Some web design trends from 2016 are still going and still developing toward mainstream adoption. Some trends are really just fads. But some deserve to hold on. Here are 7 trends I want to see more of in 2017.
HTTPS For Every Single Website
We’ve been feeling the rumbles of Google’s HTTPS Apocalypse since 2014. In 2016, those rumbles became full on thunder claps with the release of statements from Google revealing SEO rewards for websites that encrypt their web traffic and upcoming changes to Google Chrome that will visually mark websites that don’t. This is the image Google released to demonstrate how it will mark all non-encrypted sites:
Nobody wants to get that red triangle. Instead, you want green, like this:
At this point, I’m calling SSL the website add-on you can’t afford to not get. SSL is the name of the encryption technology you get from your website host to enable HTTPS. Read up on how to get SSL for your website.
Use Web Design to Delight
Delight is something special. It’s that feeling when something is a surprise and that surprise something also happens to exceed your expectations. When you send a thank you note, you delight someone. Or when customers see your employees on TV for volunteering, they’re delighted. And when something works easier and better than customers expect, they’re delighted.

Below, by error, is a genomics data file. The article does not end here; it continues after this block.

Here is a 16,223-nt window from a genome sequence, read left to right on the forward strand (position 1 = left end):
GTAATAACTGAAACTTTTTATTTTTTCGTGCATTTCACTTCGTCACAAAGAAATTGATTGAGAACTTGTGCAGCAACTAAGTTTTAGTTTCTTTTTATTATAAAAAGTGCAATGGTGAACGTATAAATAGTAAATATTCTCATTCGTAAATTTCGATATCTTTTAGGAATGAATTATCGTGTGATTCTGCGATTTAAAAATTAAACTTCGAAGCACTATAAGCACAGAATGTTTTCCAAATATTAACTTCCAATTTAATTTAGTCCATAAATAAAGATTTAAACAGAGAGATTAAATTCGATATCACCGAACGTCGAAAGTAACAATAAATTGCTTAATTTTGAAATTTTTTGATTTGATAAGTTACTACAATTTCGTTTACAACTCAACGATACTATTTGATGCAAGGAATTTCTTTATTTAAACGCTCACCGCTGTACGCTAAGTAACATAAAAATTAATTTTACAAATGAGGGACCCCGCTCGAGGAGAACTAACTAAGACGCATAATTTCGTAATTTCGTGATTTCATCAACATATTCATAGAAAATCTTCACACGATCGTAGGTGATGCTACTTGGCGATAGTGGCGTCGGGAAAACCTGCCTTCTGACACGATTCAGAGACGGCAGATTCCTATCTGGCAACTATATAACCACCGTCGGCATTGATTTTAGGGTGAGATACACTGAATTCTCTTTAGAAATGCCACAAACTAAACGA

Intentionally creating delight for customers with your website improves their experience, which is always good. And consistent, quality experiences with your site means they stay longer and interact more. Google reads those signals to mean your site is a good place to send their customers from search results pages, ranking you higher.
Personally, I’m delighted by doughnuts, all of Dustin’s lines from Stranger Things and getting Amazon packages I forgot I’d ordered. But you can’t sprinkle those over your website. And there really isn’t a silver bullet for creating delight. But this guy’s formula for delight is a good read.
And did you know that delight is a core design philosophy at Intuit, makers of Quickbooks and Turbotax? Turns out delight isn’t just for kids.
Make More Videos
So, Vine just died. The mini-video social network couldn’t hack it in a world where every other network integrated its core idea. Snapchat expanded and stretched the concept in totally weird ways. Twitter (who owns Vine) basically baked easy video tools into Twitter. Same thing at Facebook. That doesn’t mean cute, short videos are gone. It actually means easy, amateur video hit the mainstream.
Your customers are watching more videos, in more ways, for more reasons. If you’ve written how-to blog posts for years, it’s time to enrich those articles with video versions that complement the text. If you’re announcing a new product or some other business news, think about making a video to go with your press release.
And if you’re not sure how video is going to work with your current website, talk to a marketing expert now. These elements only work together when your online communication efforts are integrated and working to support each other.
Duotones and Color Overlays